The need to ensure good health care and finding the perfect living arrangements for you or a loved one is vital. What may seem like a simple conversation about the next steps in an individual’s living arrangements can be very challenging in some cases. Therefore, recognizing the warning signs of the need for senior care is crucial in evaluating you or a loved one’s needs. Physicians often state that there are many warning signs that may indicate if an elderly person needs senior care and none of them should be taken lightly. Instead of overwhelming yourself with what seems like an impossible conversation, review this list of the top warning signs that can make or break your decision when trying to determine if it is time to enroll in senior care.
One of the many warning signs to look out for when determining if your loved one needs senior care is a change in behavior. These behaviors include, but are not limited to: inappropriate dressing and grooming, disregard to hygiene, forgetting meals, delusions and paranoia. Fortunately, these conditions can be controlled with medication and therapy treatments through a senior care facility of your choice.
The need for senior care may become more apparent when a loved one does not know where he or she is, unaware of who their family is or talking to people who are not there. According to Healthline, “Two common causes of disorientation are delirium and dementia.” If you discover that your loved one is disoriented, consider tracking their medical history, making their surroundings familiar and providing reassurance by staying close to them.
Changes in memory can affect paying bills, missing doctors’ appointments and more general information like names, addresses, phone numbers and meals. According to NCBI, “Memory loss often signifies loss of independence,” which usually leaves seniors agitated. Good memory care stimulates the mind and offers gentle encouragement for seniors struggling with forgetfulness. Memory care facilities provide services that are needed to help ensure that you or a loved one continues to be a safe and comforting place.
Injury Marks from Falls:
Unsafe areas can become hazardous to seniors dealing with the effects of early dementia or Alzheimer’s. Doors without railings, dim lighting, clutter around walkways and unreachable items can cause your loved one to fall and become injured. Installing handrails, grab bars, ramps and new light bulbs can prevent falls in the home of seniors. Not to mention, enrolling in senior care can assist in preventing falls by keeping your loved one physically active, making sure his/her eyesight and hearing gets tested periodically, and provide assistance when walking on unfamiliar surfaces or uneven surfaces.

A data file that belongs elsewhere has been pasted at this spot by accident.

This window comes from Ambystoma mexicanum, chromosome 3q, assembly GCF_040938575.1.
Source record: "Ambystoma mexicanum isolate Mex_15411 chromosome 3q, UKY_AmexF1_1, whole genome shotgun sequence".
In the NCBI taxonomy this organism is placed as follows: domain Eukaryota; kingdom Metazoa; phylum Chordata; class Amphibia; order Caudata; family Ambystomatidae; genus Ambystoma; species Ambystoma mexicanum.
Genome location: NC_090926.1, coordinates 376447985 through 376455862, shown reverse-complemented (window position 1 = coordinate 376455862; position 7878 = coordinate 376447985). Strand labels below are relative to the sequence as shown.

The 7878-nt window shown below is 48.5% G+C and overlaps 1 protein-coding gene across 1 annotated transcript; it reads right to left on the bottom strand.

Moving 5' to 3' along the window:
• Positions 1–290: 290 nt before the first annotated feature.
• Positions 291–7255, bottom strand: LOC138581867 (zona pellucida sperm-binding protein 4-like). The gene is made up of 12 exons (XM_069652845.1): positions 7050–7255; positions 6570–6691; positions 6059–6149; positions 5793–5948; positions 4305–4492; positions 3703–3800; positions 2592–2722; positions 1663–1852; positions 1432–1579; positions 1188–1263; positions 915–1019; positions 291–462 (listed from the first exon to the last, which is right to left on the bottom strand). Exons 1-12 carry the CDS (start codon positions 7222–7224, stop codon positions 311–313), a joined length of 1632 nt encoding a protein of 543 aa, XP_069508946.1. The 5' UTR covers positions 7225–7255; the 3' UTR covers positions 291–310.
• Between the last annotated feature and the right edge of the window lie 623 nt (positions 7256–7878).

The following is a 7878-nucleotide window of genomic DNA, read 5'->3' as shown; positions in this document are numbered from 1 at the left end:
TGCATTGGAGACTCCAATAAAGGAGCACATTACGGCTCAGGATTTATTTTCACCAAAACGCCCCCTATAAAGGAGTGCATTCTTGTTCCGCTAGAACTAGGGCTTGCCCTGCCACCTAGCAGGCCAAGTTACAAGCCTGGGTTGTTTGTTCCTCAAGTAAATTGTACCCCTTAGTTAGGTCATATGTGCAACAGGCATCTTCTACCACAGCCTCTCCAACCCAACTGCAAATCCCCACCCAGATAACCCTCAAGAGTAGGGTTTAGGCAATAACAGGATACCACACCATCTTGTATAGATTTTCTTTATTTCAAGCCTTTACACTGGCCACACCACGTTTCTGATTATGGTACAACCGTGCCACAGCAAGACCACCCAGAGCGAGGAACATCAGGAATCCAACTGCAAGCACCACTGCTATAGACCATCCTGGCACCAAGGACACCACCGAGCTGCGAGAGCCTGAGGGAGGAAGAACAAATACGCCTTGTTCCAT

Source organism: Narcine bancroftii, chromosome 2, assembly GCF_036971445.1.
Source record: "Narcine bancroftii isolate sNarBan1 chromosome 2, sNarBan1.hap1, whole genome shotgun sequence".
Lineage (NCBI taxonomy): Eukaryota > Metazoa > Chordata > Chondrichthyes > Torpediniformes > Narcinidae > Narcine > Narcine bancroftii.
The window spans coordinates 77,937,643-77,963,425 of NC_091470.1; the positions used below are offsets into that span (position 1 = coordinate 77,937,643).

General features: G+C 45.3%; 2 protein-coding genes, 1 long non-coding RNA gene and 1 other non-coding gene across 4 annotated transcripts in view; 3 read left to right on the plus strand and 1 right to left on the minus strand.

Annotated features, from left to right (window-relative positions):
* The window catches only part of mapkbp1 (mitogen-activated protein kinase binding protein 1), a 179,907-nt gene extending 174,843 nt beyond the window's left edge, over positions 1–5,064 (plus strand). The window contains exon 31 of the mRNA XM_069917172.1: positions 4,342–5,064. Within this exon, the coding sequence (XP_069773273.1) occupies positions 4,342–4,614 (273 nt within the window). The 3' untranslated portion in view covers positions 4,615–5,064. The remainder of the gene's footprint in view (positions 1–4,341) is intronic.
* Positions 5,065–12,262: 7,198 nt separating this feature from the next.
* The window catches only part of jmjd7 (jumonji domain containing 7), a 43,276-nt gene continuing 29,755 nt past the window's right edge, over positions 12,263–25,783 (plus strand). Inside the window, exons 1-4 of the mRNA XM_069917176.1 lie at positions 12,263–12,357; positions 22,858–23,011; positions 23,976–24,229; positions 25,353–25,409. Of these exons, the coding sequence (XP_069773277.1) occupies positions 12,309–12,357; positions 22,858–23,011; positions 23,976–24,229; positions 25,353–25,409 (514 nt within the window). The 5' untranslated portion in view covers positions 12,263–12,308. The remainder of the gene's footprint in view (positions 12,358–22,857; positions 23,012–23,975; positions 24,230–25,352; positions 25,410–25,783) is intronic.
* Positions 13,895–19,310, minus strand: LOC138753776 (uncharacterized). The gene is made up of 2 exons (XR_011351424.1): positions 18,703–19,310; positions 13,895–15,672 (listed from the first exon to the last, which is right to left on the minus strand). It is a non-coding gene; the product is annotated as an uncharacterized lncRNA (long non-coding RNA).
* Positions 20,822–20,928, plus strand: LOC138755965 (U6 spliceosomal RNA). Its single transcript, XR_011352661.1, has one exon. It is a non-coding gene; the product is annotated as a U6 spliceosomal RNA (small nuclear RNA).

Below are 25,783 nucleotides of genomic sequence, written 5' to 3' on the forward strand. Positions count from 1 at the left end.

Failure to take medication or even overdosing can be a result of misunderstanding doctors’ orders, confusion or even forgetfulness. NBCI states that, “Medication use in older adults is often inappropriate and erroneous, partly because of the complexities of prescribing.” With this in mind, you or a loved one should look into more attention and care from either the prescribing physician or a caregiver. Senior care facilities are able to combat medication errors through an electronic health and medication record system providing better outcomes through a collaborative approach between the caregiver and physician.
Whether it’s assisted living, adult day care, memory care, home care or hospice care, there are many things to look out for when determining if you or a loved one needs senior care. Our Regional Executive Director, Charlene Himes notes that, “At Spring Hills, we do our best to place ourselves into the shoes of our family members by understanding the hard times that they’ve been going through and giving them piece of mind that their loved one will be safe with us. Whether it took one warning sign or many, we understand that all experiences are unique, and we do our best to accommodate every individual family’s needs.” At Hills Senior Communities, we provide customized care and understand that the best type of care is care that meets the needs of an individual’s mind, body, and spirit.